The document from the Centers for Disease Control and Prevention (CDC), obtained by The Washington Post, described the Delta strain as “a variant so contagious that it acts almost like a different novel virus”.
It said that Delta, which was first identified in India last year, leaps from target to target more swiftly than even Ebola or the common cold.
But the variant is roughly as deadly as the ancestral strain, whereas SARS, Ebola and other diseases had far higher fatality rates, the report showed.
The more worrying highlight of the document is perhaps the Delta variant’s effect on individuals who are vaccinated.
According to the report, the document cited a combination of recently-obtained unpublished data which showed that vaccinated people infected with Delta have measurable viral loads similar to those who are unvaccinated and infected with the variant.
The studies revealed that vaccinated individuals infected with Delta may be able to transmit the virus as easily as those who are unvaccinated.
One of the slides stated that there is a higher risk among older age groups for hospitalisation and death relative to younger people, regardless of vaccination status.
CDC director Dr Rochelle P Walensky had acknowledged on Tuesday that vaccinated people with so-called breakthrough infections of the Delta variant carry just as much virus in the nose and throat as unvaccinated people and may spread it just as readily, if less often.
Walensky told CNN that the Delta variant “is one of the most transmissible viruses we know about. Measles, chickenpox, this — they’re all up there.”
“The measures we need to get this under control — they’re extreme. The measures you need are extreme,” Walensky said.
“The bottom line was that, in contrast to the other variants, vaccinated people, even if they didn’t get sick, got infected and shed virus at similar levels as unvaccinated people who got infected,” Walter Orenstein, who heads the Emory Vaccine Center and who viewed the documents, told CNN.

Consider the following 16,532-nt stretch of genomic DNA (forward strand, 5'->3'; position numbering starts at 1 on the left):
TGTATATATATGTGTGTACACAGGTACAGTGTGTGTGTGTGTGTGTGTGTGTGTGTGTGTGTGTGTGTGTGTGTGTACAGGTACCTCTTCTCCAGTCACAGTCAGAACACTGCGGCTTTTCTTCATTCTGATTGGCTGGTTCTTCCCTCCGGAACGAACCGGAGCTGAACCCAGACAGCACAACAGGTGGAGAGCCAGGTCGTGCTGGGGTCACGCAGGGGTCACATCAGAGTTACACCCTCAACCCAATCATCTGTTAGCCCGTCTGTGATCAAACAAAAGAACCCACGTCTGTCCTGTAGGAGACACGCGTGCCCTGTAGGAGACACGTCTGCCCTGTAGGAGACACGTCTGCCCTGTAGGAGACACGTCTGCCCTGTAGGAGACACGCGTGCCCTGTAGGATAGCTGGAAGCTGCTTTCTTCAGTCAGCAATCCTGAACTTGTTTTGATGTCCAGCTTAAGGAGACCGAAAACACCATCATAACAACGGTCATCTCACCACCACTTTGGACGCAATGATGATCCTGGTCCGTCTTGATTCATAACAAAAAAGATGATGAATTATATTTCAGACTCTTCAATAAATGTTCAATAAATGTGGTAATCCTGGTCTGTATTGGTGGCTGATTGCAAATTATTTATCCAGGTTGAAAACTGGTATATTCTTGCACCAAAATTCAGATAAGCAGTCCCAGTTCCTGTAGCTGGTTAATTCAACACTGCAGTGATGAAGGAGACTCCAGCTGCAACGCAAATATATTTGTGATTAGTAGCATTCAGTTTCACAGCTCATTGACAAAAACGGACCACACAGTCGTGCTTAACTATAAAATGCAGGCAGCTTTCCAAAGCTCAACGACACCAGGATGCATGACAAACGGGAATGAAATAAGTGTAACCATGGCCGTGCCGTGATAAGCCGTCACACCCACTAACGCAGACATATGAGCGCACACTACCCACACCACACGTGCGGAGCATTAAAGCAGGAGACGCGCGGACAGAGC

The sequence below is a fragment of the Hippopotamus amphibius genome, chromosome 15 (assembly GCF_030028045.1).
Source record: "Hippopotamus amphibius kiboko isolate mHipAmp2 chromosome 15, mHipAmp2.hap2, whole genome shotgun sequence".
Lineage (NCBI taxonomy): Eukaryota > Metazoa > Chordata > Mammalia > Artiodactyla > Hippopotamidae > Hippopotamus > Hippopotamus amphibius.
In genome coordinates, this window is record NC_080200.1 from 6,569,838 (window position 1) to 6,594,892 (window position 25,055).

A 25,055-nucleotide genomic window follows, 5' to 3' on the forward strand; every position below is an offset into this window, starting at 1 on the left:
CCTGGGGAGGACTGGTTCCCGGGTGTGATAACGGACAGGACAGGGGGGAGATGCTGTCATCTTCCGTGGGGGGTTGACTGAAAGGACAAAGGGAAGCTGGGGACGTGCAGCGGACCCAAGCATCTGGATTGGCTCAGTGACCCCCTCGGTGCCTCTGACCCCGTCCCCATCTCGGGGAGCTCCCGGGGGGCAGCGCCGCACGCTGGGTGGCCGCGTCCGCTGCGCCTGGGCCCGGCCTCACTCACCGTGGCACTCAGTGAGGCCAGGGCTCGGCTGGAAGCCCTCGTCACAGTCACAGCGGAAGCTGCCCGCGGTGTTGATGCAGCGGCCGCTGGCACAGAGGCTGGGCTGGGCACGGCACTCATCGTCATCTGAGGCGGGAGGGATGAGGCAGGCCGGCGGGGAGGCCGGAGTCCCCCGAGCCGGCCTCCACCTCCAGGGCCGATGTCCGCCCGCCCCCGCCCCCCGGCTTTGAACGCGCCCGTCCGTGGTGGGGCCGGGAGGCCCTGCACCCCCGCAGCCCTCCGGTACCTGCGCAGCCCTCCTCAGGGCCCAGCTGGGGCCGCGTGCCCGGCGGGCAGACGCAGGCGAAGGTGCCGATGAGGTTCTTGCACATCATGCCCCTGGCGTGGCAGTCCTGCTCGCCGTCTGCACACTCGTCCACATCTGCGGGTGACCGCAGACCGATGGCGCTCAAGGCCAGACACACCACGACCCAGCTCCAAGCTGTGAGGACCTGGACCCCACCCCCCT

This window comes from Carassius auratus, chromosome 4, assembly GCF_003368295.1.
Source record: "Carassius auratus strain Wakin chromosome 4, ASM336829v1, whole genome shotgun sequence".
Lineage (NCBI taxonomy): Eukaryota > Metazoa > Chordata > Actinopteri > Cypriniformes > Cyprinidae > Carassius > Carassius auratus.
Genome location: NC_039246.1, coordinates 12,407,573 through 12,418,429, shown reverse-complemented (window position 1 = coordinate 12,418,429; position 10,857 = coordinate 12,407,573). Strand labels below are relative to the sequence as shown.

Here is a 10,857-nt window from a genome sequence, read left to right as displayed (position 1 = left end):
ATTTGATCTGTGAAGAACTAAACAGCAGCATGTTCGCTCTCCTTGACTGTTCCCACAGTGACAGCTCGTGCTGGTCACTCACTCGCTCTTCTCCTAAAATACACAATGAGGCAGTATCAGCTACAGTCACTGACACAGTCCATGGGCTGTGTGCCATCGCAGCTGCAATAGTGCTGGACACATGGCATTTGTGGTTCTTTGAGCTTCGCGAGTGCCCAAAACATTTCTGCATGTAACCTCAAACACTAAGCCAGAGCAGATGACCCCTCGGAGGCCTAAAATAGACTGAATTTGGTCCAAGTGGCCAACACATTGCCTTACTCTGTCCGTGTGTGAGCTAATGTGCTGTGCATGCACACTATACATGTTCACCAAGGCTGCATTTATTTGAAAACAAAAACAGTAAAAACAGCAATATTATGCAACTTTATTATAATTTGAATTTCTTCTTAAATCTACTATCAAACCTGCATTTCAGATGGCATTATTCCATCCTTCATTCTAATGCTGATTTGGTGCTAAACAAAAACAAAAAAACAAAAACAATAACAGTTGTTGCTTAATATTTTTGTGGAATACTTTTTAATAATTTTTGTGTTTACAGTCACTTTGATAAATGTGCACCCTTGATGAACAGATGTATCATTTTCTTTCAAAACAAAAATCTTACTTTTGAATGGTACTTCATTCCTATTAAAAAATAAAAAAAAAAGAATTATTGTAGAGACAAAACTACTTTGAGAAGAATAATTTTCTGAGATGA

‘Vaccinated people safer’
On the brighter side, the document indicated that vaccinated people are comparatively safer when it comes to developing a severe form of the disease despite being as susceptible to catching the infection as the unvaccinated.
“Vaccines prevent more than 90 per cent of severe disease, but may be less effective at preventing infection or transmission,” it said.
“Therefore, more breakthrough and more community spread despite vaccination,” the document added.
The document said the immediate next step for the CDC is to “acknowledge the war has changed” and improve the public’s understanding of breakthrough infections as well as the big reduction in the risk of severe disease for vaccinated people, the document said.
Delta’s global march
The report comes at a time when several countries worldwide are already grappling with a fresh round of infections fueled primarily by the Delta variant.
US, UK, Israel, Australia, Japan, Indonesia, Bangladesh, along with several other European and Asian countries are witnessing a sharp rise in cases with the variant spreading rapidly in the community.
Australia has called in the military to help enforce isolation in the hard-city of Sydney which has reported a steep surge in infections.
China, where the virus first originated, is also battling its worst outbreak in months caused by Delta variant-fuelled surge. A cluster of infections in Nanjing city linked to airport workers who cleaned a plane from Russia earlier this month had reached the capital Beijing and five provinces by Friday.
The United States has ramped up efforts to get people vaccinated in the face of a Delta variant-fueled surge.
The surge across America — which has the highest known Covid-19 death toll in the world — has left early vaccine adopters angry at those who have so far opted against the shot.
Japan has expanded a coronavirus state of emergency to four more areas in addition to Tokyo following Delta-fueled record spikes in infections as the capital Tokyo hosts the Olympics.
The World Health Organisation recently said the variant is also driving a fourth wave in the middle east region, where rate of vaccination is poor.
(With inputs from agencies)